You may not be at fault, but the problem just won’t go away.

This year, it seems as if more people than ever are receiving tax notices from the US Internal Revenue Service and the Georgia Department of Revenue. The total volume may not be a record, but the notices (especially from the GA DOR) are coming all at once and highlighting potential issues from up to several years back.

Most notices are documentation that, in the government’s opinion, a mistake has been made on your tax return. While some notices are just confirmations or corrections, with little or no impact to your taxes, others require action on your part. Regardless, they can be pretty intimidating, with legal language, detailed calculations, and sometimes even fines and other penalties. The primary reasons include:

  • Incomplete tax returns
  • Incorrect information reported
  • Correct payment not received

It may not be your fault

We all make mistakes, even CPAs! We’re seeing more situations these days where the government has made the mistake, not the taxpayer. One client’s tax payment was credited incorrectly to the following year’s tax return. Another client made a payment, but the government never documented receipt.

Regardless of the validity and cause of the error:

  • Don’t panic – no one goes to tax jail based on a first notice.
  • Read the notice carefully – notices may require additional information or payment.
  • Don’t ignore it – if a response is required, the issue won’t go away. You must respond.
  • Contact a CPA like Bach, James, Mansour & Company – we’ll help you respond and resolve.

The government has a long memory

When a response is required, the first notice normally provides a window of about a month. This is your best opportunity to figure out what actually occurred, work with the appropriate agency to resolve, and if applicable, reduce or remove fines and other penalties. It’s also when you should call us for assistance. Depending on the specific notice, we’ll help you respond, or we can respond on your behalf.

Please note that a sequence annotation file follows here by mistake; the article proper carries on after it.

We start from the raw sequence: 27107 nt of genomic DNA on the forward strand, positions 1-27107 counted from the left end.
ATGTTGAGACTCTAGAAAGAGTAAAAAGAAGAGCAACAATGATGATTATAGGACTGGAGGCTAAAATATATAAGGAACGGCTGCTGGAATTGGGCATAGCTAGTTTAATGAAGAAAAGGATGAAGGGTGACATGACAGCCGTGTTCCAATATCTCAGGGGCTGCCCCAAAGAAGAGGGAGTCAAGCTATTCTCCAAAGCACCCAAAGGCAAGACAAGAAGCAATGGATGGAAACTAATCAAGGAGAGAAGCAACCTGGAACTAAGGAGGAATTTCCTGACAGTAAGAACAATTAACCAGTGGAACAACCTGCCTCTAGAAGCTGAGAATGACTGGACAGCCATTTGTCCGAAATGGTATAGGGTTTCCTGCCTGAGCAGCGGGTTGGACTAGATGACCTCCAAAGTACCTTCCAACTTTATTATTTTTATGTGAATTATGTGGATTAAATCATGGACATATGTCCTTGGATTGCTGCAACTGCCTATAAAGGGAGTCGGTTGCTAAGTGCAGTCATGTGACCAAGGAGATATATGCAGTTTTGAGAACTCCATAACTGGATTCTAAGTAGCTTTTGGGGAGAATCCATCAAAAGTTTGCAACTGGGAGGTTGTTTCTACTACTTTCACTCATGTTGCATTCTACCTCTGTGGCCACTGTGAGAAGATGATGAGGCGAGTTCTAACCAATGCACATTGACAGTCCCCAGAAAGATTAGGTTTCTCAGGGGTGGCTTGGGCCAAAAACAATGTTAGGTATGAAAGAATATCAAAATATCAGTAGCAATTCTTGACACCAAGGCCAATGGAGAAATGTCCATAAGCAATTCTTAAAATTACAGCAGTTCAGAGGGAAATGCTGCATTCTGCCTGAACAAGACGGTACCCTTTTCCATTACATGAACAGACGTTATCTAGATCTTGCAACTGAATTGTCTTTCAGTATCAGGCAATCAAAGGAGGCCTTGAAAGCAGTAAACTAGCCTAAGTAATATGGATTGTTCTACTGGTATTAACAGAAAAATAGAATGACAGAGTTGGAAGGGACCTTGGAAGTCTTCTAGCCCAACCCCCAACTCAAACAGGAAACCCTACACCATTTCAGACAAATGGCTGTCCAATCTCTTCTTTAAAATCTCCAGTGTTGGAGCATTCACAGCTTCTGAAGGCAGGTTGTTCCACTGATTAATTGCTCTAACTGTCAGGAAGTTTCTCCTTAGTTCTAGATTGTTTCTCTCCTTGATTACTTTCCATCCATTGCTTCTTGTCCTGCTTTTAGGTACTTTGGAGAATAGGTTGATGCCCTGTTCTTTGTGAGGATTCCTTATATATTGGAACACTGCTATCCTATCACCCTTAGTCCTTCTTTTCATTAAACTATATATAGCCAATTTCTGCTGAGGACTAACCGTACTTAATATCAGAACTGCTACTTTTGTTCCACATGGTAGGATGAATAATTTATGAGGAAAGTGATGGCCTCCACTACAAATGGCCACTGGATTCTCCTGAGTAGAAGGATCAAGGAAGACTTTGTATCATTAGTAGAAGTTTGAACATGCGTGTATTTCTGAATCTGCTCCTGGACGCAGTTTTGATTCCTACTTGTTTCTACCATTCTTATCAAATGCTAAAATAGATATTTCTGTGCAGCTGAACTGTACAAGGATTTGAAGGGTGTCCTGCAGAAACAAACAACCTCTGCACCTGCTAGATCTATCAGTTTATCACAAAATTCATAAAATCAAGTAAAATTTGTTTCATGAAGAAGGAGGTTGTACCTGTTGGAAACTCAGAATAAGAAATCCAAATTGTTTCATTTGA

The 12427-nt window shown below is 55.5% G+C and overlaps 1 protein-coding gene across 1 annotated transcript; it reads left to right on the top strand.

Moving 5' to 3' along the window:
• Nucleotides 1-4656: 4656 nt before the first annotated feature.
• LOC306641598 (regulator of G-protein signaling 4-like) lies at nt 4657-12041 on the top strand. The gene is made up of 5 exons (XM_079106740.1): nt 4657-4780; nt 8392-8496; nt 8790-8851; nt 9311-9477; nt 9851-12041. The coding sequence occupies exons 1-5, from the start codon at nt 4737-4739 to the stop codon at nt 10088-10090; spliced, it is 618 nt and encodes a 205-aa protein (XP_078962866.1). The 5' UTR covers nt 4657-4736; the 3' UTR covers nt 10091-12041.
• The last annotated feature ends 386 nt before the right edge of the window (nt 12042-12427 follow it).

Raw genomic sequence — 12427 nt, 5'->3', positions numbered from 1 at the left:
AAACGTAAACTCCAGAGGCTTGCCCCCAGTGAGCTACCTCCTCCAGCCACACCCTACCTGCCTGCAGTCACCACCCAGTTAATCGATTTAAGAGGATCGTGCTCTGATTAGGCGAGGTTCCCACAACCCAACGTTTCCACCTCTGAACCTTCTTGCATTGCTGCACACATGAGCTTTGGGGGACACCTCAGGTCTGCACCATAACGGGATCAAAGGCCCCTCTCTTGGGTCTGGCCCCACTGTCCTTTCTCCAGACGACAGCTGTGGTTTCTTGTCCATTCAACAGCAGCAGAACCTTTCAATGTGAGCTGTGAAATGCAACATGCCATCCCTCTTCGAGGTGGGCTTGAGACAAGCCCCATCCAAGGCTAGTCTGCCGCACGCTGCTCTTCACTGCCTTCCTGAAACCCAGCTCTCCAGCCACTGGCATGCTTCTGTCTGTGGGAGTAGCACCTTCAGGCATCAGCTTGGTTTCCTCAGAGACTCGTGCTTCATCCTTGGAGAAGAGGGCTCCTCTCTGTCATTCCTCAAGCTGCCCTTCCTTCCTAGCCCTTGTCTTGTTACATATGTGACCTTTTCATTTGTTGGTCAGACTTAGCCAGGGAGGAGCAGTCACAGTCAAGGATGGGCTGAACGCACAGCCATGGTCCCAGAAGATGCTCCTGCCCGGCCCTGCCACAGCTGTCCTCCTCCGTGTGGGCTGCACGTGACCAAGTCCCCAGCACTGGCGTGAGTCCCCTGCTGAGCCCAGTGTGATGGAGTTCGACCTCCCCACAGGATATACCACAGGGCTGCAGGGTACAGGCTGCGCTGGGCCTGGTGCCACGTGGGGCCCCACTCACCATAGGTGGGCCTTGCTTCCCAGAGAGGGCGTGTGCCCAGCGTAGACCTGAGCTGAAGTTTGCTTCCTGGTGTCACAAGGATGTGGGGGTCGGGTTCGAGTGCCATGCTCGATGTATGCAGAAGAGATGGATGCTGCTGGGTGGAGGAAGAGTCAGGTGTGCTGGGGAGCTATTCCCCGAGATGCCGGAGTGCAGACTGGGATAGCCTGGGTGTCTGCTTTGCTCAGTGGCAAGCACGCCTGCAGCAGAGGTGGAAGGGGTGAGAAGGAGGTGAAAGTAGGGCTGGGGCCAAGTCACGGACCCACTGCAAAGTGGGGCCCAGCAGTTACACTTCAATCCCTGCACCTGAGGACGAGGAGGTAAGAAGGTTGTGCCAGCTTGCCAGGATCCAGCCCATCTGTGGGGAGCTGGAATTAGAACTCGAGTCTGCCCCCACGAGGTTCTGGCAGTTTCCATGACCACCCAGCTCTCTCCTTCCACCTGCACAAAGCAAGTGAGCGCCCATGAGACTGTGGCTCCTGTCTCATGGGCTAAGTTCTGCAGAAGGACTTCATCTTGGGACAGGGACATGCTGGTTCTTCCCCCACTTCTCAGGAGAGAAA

By the time you receive a second notice, it becomes more difficult to negotiate. The response window may also be shorter. Notice #3 most often threatens a levy, meaning that the government may put a lien on your bank accounts or garnish your wages in order to get paid.

It’s never too late to try

Even if you’re not a client, send us any Georgia or IRS notices that you’ve received. We will review and let you know your options. In many situations, we can more effectively handle these on your behalf. We’re familiar with the communications, the process, and the government departments involved. Basically, we speak their language.

In the example of the misappropriated payments mentioned above, we contacted the Georgia Department of Revenue, reviewed payments and postings with the representative, and resolved the issue. In another much more complex situation, we were able to get a closed case reopened while we work through multiple years of taxes and payments. Sometimes we can even get the government to waive fees and fines.

Don’t get intimidated or frustrated

The IRS processes over 200 million tax returns annually. Whether at the federal or state level, there is a tremendous amount of human intervention. That means mistakes will be made. When you get a notice, contact us first and immediately. We’ll help you investigate and respond, and where possible, make recommendations to minimize the chances of future issues.

Neal Bach, CPA